Ugly Betty: Is the TV Show Based on a Real Person?

‘Ugly Betty’ is a comedy-drama series that has ruled the hearts of several fans worldwide ever since it first premiered in 2006. Developed by Silvio Horta, it follows the story of a naive and chirpy Betty Suarez, who gets a job at a prestigious fashion magazine. However, given her lack of dressing sense and unconventional appearance that apparently doesn’t fit social norms, her colleagues often mock and underestimate her. Despite all the ridicule and demotivation, Betty remains confident and gradually makes a name for herself in the New York fashion scene.

Featuring a talented cast list, including America Ferrera, Eric Mabius, Vanessa Williams, and Michael Urie, the comedy show presents a realistic picture of a young woman trying to build a successful life in the fashion industry amidst battling regressive social standards. Besides the characters being quite relatable, the audience also connects with several relevant themes like breaking stereotypes, self-acceptance, and prioritizing what lies inside. Naturally, Betty’s girl-next-door adventures make one wonder if ‘Ugly Betty’ has anything to do with true events.

Ugly Betty is Inspired by an Original Colombian Show

‘Ugly Betty’ is partially inspired by actual events and people. It is an adaptation of the popular and beloved Colombian telenovela, ‘Yo soy Betty, la fea,’ which aired from 1999 to 2001. Created by the late Fernando Gaitán, it almost has the same premise, except that Betty works at a clothing manufacturing company than a fashion magazine. Gaitán wrote the original show’s story with Liliana Hernández penning the script, and the show became an instant success on Colombian television. Such was its fame that it led to a sequel and numerous remakes, including ‘Ugly Betty.’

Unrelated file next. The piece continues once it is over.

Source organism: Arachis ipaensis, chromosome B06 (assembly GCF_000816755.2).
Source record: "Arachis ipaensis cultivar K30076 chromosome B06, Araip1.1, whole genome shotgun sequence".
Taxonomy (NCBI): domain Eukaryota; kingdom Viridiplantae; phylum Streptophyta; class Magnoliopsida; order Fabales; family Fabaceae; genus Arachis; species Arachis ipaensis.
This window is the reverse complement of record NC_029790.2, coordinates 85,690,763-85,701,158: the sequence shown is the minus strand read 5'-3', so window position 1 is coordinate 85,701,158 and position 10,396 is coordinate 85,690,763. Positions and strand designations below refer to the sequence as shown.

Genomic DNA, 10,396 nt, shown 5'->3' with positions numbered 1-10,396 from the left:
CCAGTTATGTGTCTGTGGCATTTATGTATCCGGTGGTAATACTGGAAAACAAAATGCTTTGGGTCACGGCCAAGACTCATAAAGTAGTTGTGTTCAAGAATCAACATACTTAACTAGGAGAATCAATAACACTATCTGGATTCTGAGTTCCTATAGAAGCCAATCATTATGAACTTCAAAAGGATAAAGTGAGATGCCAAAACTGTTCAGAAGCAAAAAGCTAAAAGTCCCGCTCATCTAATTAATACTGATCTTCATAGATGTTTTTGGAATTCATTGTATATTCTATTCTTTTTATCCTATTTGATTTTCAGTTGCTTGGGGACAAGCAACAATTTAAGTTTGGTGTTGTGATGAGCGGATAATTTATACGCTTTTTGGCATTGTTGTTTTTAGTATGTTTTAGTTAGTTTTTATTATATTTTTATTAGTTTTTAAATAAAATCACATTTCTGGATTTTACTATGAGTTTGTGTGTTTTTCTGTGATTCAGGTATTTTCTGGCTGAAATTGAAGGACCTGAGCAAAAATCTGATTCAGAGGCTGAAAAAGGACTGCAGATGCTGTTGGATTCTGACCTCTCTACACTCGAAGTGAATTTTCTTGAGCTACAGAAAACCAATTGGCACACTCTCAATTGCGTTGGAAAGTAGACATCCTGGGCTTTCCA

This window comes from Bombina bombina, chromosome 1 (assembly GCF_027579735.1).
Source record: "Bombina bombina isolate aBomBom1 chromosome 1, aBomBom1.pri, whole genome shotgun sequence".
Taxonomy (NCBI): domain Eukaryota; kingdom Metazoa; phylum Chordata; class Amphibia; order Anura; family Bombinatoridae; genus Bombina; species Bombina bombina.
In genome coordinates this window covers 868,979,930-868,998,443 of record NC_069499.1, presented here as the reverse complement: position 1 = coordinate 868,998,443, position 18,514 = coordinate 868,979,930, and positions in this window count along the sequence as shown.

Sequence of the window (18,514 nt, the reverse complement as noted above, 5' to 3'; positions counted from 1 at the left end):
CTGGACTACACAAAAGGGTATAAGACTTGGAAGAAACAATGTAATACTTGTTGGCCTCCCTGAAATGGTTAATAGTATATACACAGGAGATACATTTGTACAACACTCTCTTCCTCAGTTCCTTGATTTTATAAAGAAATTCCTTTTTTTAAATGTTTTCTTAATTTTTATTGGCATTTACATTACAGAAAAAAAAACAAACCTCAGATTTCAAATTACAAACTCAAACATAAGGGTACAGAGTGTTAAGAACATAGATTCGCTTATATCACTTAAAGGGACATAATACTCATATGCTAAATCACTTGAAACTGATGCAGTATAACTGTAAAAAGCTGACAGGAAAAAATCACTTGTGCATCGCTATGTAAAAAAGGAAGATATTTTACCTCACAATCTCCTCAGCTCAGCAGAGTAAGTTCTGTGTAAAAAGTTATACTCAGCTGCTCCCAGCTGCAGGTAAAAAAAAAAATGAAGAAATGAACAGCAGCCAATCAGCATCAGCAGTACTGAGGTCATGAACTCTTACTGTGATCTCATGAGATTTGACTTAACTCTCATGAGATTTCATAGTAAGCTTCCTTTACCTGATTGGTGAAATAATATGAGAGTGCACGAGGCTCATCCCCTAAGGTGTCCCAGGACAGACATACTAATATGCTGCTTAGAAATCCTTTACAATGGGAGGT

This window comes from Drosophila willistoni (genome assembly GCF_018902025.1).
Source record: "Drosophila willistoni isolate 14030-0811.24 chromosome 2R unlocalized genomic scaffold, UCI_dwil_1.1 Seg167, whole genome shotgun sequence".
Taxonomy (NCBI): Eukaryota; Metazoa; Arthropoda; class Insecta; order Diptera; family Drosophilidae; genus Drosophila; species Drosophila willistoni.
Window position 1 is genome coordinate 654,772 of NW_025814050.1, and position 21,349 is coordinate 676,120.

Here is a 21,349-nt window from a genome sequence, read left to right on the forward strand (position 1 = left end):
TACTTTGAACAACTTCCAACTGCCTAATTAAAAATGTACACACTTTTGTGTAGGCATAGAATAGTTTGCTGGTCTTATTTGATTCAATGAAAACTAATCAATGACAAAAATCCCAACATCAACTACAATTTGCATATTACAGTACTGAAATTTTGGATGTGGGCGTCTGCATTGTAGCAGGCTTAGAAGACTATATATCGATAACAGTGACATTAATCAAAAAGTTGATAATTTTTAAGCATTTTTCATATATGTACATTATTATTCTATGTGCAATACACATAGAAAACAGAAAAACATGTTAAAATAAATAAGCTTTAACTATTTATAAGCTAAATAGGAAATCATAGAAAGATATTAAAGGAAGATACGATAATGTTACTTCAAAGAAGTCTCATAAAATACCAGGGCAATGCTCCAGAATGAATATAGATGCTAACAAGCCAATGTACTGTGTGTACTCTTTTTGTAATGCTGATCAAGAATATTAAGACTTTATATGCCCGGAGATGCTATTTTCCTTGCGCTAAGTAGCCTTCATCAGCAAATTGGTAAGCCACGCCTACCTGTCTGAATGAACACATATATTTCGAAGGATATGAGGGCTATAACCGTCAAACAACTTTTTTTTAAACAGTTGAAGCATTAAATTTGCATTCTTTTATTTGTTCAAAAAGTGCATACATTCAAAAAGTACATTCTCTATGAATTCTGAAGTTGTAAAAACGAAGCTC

Though the show may not depict actual events, Gaitán likely used his real-life observations when writing the story. As such, the narrative and the protagonist’s struggles are a commentary on modern society, wherein sadly, outer appearances are prioritized over a person’s skills and inner qualities. According to various surveys, many people face discrimination at the workplace due to their height, weight, or level of attractiveness. This affects their self-worth and causes an unhealthy disparity at work.

Although ‘Ugly Betty’ is primarily inspired by the original Colombian show, the late screenwriter Silvio Horta did draw from his own life while adapting the show for the US audience. For instance, he shared in an interview that he partially based the character of Betty’s nephew Justin on his experiences as a gay teenager raised by a single parent. Moreover, Betty’s sister, Hilda, is loosely inspired by Horta’s sister. The screenwriter divulged that while writing the story, he tried taking bits and pieces from his own childhood and incorporating them into the narrative.

Yo soy Betty, la fea

In a 2007 interview with the Paley Center for Media, Horta elaborated, “I really just looked into my past, how I grew up with telenovelas and growing up being first generation Cuban American and … that’s the way I found in.” He also shared that, like the numerous fans worldwide, he found the concept of ‘Yo soy Betty, la fea’ appealing. Horta related to the story of a person who is shunned for their appearance but achieves her goals through determination, spirit, and intelligence, and believed it was worth sharing with a larger audience.

Like Betty’s predicament on the show, many movies have touched upon the subject of a person being bullied constantly for their appearance, compelling them to undergo extreme transformations for validation. Although this may be an unhealthy trend, it justifies the shallowness of society and how it needs to be changed — allowing a person to thrive on their merit and good behavior than how they look. Thus, while ‘Ugly Betty’ may not be based on a real person, Silvio Horta has successfully used bits of his own life to tell an authentic and compelling tale, further brought alive by the convincing performances of the cast members.

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